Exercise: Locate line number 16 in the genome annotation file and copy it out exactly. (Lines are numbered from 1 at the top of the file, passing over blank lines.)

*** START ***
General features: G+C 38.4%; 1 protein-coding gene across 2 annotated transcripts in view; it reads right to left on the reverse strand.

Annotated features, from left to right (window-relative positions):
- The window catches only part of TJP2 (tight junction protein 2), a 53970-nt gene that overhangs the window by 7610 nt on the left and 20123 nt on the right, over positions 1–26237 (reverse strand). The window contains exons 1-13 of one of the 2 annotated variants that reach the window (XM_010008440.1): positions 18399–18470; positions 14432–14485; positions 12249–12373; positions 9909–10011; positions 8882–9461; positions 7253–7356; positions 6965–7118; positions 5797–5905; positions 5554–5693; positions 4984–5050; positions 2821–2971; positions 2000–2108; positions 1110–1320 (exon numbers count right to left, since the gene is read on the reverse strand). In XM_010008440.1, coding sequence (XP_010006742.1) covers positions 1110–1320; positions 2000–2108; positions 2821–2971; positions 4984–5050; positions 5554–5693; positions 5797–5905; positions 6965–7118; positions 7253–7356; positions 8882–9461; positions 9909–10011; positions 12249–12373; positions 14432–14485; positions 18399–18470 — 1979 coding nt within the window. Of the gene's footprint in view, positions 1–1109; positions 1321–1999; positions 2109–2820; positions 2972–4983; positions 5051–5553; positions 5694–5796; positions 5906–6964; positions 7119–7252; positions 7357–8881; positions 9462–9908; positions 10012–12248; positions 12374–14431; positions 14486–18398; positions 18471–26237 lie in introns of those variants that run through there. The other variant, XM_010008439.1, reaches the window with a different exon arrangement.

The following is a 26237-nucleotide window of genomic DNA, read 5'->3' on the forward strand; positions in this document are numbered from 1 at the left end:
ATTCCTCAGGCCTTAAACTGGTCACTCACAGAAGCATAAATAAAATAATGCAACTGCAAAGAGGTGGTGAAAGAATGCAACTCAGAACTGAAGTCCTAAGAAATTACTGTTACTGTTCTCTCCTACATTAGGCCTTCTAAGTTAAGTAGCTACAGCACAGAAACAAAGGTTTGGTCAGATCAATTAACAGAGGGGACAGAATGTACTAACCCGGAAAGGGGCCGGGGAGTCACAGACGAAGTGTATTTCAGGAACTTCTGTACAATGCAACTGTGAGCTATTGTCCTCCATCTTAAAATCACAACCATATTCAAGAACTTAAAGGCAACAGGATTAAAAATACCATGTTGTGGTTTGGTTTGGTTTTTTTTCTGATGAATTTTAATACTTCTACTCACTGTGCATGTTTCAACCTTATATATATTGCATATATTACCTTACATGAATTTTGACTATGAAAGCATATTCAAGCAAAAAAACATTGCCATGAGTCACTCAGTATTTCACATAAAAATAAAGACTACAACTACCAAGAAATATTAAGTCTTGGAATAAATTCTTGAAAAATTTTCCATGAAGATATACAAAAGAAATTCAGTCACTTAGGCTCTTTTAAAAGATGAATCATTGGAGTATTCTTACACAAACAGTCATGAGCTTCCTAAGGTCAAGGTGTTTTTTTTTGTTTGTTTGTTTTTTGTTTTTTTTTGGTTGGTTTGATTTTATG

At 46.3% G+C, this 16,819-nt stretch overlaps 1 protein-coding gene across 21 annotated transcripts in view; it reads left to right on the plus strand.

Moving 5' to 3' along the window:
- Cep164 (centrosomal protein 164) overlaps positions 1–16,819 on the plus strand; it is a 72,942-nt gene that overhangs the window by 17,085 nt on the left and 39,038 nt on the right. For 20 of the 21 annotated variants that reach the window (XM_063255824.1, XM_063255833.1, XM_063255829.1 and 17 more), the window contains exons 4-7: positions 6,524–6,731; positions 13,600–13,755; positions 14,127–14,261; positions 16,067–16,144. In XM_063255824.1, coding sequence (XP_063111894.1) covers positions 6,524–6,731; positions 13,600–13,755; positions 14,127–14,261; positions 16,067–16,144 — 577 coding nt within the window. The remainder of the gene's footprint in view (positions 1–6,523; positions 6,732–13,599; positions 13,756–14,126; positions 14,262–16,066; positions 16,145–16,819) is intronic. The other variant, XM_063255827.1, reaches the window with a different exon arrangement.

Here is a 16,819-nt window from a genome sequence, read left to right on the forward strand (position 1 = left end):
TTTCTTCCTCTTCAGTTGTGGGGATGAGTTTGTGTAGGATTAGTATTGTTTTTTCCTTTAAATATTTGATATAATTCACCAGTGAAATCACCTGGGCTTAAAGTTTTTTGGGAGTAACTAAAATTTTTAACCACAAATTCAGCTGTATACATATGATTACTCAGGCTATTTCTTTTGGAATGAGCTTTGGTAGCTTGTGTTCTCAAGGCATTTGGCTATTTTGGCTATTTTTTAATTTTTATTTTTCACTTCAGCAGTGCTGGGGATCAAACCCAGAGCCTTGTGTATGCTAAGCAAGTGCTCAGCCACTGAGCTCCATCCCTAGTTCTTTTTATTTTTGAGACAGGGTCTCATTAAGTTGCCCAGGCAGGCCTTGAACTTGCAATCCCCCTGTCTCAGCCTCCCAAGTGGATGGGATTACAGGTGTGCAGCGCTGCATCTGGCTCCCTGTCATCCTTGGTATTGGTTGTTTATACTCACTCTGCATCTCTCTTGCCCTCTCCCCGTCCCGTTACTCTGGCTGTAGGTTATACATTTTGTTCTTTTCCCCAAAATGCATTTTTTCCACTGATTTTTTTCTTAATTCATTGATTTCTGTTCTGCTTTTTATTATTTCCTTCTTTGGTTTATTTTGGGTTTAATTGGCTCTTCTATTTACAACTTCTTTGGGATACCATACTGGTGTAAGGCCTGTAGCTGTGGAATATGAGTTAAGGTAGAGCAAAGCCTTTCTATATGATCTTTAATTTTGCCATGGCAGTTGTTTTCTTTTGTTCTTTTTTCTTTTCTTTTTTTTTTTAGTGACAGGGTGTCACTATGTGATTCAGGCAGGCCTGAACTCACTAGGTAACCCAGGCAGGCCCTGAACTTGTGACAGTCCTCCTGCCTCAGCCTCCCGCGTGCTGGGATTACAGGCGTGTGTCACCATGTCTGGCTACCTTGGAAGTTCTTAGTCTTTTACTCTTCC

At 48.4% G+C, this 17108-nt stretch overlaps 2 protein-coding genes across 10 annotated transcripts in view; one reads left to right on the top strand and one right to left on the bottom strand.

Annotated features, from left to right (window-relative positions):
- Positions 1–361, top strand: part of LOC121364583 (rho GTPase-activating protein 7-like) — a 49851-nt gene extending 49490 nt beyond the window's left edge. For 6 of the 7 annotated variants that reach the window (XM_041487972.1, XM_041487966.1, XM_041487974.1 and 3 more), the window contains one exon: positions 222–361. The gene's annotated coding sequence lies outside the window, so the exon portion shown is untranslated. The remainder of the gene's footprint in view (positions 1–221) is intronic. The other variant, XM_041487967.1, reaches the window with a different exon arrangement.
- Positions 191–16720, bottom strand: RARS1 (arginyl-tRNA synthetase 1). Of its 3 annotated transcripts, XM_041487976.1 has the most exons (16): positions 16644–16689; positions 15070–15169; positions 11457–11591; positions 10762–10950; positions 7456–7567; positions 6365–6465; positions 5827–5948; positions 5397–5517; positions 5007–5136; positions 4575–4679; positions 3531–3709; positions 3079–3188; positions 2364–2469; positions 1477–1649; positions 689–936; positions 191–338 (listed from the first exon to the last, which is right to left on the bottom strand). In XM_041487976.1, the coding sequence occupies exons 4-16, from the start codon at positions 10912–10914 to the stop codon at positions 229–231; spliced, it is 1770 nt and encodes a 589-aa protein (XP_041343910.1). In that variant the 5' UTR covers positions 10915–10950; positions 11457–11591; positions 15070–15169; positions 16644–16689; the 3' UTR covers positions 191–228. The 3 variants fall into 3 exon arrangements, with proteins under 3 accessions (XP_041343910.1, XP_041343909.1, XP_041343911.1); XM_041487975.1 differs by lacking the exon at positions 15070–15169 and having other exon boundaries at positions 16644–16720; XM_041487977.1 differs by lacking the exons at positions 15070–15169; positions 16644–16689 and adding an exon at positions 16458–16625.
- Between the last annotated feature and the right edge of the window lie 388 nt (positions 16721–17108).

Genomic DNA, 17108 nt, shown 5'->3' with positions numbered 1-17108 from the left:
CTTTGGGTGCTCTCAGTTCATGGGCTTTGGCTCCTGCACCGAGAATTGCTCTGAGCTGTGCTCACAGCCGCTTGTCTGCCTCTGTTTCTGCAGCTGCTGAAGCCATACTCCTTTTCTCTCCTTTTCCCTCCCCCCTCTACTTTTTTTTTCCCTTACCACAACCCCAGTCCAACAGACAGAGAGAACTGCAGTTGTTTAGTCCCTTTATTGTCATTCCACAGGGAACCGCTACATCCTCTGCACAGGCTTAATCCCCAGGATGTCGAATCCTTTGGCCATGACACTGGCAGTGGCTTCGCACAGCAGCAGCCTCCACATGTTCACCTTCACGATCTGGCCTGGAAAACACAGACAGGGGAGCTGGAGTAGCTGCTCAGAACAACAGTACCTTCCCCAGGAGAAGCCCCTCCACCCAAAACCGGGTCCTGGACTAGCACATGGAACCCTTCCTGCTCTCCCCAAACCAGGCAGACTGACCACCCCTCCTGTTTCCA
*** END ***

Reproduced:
Genomic DNA, 17108 nt, shown 5'->3' with positions numbered 1-17108 from the left: